Home Front Girl
A Diary of Love, Literature, and Growing Up in Wartime America
Publication Date: November 2012
List Price: $19.95*
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“An important and refreshingly engaging word painting of a far more innocent time in U.S. history. Home Front Girl is all about the thrill of being young, of questioning, and dreaming … and how those dreams can so easily begin to shatter under the crush of impending world events. The perspective here could not be more pure. Recommended!” —Graham Salisbury, author of Under the Blood-Red Sun and Eyes of the Emperor
“This captivating diary of the years leading into World War II provides a fresh view of the American scene, before and after the attack on Pearl Harbor." —Donald A. Ritchie, author of Doing Oral History
"Home Front Girl reveals the perceptions of a creative, brilliant, and hopeful yet genuine teenage girl in an uncertain and perilous era. Joan’s charm, naiveté, curiosity, and philosophies (reminiscent of Anne Frank) revealed in her journals left me with the hope that such depth of thought, creativity, sweetness, and forgiveness—as well as her sense of wonder—may still be found in today’s generation of young people." —Joan Hiatt Harlow, author of Star in the Storm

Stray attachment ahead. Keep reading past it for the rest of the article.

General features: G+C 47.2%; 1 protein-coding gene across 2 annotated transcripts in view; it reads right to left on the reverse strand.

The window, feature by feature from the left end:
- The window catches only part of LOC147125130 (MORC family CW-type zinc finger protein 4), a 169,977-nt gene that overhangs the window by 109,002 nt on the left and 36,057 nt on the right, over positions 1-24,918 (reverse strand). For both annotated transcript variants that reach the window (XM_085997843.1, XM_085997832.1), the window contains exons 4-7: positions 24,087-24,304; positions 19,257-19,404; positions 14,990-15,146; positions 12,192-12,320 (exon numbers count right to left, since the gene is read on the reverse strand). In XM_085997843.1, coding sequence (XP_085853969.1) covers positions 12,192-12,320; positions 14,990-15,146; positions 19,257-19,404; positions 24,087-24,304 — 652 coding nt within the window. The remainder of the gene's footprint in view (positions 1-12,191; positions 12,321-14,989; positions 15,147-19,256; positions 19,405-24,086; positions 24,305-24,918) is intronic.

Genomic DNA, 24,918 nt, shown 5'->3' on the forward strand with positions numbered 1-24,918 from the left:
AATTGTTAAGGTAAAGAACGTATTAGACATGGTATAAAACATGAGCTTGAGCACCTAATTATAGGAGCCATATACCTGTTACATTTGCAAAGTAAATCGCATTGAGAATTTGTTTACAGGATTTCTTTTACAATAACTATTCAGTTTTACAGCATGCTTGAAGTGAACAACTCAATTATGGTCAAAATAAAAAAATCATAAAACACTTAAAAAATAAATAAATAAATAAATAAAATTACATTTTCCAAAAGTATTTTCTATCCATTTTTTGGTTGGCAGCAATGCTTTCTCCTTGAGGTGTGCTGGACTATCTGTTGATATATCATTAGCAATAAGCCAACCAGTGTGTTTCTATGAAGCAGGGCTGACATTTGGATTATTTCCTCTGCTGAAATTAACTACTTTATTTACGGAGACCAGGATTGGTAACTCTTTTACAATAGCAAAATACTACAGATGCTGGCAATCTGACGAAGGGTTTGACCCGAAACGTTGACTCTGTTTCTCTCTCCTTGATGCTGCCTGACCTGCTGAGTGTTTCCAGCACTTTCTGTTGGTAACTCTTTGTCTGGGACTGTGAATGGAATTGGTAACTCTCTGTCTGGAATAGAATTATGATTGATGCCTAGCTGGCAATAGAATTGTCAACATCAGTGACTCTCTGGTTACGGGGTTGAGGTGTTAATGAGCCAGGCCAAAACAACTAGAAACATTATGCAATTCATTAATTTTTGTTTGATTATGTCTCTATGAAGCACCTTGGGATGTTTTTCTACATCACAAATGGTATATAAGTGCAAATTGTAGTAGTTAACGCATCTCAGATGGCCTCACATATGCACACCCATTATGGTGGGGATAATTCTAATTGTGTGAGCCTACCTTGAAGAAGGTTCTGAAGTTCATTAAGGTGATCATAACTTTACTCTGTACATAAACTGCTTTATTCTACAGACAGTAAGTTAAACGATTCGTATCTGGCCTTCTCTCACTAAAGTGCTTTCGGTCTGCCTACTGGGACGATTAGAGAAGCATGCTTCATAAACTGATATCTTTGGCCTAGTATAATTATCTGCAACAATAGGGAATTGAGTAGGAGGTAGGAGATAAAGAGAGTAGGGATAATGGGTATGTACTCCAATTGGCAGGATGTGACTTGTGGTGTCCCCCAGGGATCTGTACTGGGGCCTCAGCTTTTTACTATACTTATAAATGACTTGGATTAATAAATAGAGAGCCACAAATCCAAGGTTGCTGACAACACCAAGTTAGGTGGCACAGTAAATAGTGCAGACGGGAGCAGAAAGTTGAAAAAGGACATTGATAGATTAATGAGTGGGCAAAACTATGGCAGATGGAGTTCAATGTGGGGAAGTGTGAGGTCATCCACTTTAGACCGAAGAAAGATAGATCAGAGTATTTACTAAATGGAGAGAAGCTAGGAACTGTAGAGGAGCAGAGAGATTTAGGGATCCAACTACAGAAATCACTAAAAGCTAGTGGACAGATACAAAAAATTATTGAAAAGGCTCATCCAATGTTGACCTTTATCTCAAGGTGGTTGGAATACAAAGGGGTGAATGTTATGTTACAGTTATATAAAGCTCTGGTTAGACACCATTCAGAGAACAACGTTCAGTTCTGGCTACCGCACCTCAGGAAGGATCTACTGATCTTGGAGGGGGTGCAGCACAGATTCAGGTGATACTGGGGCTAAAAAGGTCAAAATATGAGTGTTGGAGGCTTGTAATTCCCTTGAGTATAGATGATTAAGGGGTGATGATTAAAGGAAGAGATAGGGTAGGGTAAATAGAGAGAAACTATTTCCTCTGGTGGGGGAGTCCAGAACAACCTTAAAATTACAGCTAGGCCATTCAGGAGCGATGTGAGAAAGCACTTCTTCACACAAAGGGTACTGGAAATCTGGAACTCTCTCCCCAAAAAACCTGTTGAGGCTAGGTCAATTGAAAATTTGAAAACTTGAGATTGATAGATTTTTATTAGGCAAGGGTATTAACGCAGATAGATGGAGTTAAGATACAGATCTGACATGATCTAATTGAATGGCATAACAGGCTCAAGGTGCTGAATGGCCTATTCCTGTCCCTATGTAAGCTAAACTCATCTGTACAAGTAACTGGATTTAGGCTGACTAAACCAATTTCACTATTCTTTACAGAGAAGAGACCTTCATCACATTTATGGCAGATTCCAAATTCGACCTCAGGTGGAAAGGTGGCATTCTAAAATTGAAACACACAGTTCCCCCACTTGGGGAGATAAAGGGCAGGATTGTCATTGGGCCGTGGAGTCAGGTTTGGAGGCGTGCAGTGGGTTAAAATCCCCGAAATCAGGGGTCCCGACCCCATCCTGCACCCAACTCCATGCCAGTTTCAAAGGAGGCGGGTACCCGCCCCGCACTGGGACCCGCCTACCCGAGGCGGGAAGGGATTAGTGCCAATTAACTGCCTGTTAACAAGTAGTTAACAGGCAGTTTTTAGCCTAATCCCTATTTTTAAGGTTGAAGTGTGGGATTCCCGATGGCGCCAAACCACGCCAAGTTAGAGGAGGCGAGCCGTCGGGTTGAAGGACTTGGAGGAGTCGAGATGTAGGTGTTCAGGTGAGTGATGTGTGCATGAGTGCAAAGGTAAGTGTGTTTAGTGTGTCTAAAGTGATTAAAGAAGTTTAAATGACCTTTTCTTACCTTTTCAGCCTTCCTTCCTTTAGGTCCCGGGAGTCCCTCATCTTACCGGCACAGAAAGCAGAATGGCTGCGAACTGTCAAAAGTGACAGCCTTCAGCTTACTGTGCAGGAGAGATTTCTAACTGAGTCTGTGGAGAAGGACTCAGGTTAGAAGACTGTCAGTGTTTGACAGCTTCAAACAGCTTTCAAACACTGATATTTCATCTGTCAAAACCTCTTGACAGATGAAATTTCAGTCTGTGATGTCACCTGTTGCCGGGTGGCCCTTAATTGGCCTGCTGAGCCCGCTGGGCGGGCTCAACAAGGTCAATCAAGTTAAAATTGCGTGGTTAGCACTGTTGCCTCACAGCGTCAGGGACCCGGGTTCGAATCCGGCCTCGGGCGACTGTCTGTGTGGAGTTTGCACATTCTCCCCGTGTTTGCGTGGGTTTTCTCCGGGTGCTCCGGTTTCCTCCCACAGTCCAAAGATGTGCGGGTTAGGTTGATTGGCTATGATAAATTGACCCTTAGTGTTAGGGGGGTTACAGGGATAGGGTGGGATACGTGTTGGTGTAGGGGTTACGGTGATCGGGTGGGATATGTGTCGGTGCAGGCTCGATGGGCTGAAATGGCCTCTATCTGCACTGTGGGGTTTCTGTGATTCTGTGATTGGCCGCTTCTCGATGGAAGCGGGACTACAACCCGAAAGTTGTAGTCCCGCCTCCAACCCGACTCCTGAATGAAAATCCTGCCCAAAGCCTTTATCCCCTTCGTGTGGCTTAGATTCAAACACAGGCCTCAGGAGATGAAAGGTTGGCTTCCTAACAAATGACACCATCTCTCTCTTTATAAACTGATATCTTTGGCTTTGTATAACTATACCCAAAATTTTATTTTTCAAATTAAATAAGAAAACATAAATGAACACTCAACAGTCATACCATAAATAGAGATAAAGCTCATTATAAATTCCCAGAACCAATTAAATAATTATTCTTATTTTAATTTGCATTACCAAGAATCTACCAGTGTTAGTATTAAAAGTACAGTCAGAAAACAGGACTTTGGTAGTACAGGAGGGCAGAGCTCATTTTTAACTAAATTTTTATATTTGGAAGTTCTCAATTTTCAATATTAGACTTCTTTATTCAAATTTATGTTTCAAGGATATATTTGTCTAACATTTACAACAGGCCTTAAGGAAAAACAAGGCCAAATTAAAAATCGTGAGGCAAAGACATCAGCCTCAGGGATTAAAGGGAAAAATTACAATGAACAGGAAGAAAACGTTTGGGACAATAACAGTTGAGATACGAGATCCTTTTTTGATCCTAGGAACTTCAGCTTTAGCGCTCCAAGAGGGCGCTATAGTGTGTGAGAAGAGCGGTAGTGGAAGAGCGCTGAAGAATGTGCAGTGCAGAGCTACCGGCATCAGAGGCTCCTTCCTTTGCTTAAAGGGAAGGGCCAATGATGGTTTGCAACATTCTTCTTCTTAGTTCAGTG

"A Chicago teenager's journal–riveting and real–recalls an era when adolescence was a preparation for adult life." —Richard Peck, author of Fair Weather
"Her sensitivity to and exuberance about events large and small is contagious, though her poetic tendencies are tempered by her doubts, intellect, sarcasm, and savvy. Witnessing Morrison mature as a woman and a writer is invigorating and memorable." — PublishersWeekly.com
"These diaries are a treasure on a scale with Anne Frank's. They tell the remarkable story of a real girl in a momentous time in history, from a unique viewpoint full of humor, insight, and emotional highs and lows on both a personal and an international level." —BlogCritics
"A fine, insightful and sometimes moving journal composed by a wholly likable young woman—better than fiction." —Kirkus
"[The book] provides a window into the 1940s, a time so different than today, technologically, but strikingly similar as well. . . . An excellent [way to] . . . understand what the average citizen was experiencing while war unfolded." —VOYA